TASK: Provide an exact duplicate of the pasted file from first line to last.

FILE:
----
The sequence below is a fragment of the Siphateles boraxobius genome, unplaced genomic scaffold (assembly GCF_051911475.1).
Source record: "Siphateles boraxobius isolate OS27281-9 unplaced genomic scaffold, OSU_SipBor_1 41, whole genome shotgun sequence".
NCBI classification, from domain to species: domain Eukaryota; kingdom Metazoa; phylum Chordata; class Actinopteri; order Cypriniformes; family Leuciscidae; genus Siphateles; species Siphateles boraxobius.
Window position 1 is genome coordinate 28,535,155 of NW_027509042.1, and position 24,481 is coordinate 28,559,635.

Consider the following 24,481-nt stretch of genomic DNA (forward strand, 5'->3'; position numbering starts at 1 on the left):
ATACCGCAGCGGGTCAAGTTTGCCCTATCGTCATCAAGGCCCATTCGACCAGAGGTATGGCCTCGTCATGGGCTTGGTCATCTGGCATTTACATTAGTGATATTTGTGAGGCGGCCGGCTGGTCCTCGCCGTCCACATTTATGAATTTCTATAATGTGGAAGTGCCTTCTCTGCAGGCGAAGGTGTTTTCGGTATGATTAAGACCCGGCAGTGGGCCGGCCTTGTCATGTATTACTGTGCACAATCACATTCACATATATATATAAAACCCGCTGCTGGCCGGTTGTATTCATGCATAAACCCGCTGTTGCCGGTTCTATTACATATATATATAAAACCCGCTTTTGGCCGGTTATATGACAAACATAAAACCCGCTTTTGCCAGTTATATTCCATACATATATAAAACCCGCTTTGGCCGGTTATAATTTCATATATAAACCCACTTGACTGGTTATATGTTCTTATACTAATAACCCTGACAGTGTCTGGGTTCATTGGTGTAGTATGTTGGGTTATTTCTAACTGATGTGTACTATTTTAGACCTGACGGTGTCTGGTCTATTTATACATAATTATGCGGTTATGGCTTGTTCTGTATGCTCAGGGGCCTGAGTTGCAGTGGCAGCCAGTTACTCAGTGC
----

The sequence below is a fragment of the Siphateles boraxobius genome, unplaced genomic scaffold (assembly GCF_051911475.1).
Source record: "Siphateles boraxobius isolate OS27281-9 unplaced genomic scaffold, OSU_SipBor_1 41, whole genome shotgun sequence".
NCBI classification, from domain to species: domain Eukaryota; kingdom Metazoa; phylum Chordata; class Actinopteri; order Cypriniformes; family Leuciscidae; genus Siphateles; species Siphateles boraxobius.
Window position 1 is genome coordinate 28,535,155 of NW_027509042.1, and position 24,481 is coordinate 28,559,635.

Consider the following 24,481-nt stretch of genomic DNA (forward strand, 5'->3'; position numbering starts at 1 on the left):
ATACCGCAGCGGGTCAAGTTTGCCCTATCGTCATCAAGGCCCATTCGACCAGAGGTATGGCCTCGTCATGGGCTTGGTCATCTGGCATTTACATTAGTGATATTTGTGAGGCGGCCGGCTGGTCCTCGCCGTCCACATTTATGAATTTCTATAATGTGGAAGTGCCTTCTCTGCAGGCGAAGGTGTTTTCGGTATGATTAAGACCCGGCAGTGGGCCGGCCTTGTCATGTATTACTGTGCACAATCACATTCACATATATATATAAAACCCGCTGCTGGCCGGTTGTATTCATGCATAAACCCGCTGTTGCCGGTTCTATTACATATATATATAAAACCCGCTTTTGGCCGGTTATATGACAAACATAAAACCCGCTTTTGCCAGTTATATTCCATACATATATAAAACCCGCTTTGGCCGGTTATAATTTCATATATAAACCCACTTGACTGGTTATATGTTCTTATACTAATAACCCTGACAGTGTCTGGGTTCATTGGTGTAGTATGTTGGGTTATTTCTAACTGATGTGTACTATTTTAGACCTGACGGTGTCTGGTCTATTTATACATAATTATGCGGTTATGGCTTGTTCTGTATGCTCAGGGGCCTGAGTTGCAGTGGCAGCCAGTTACTCAGTGC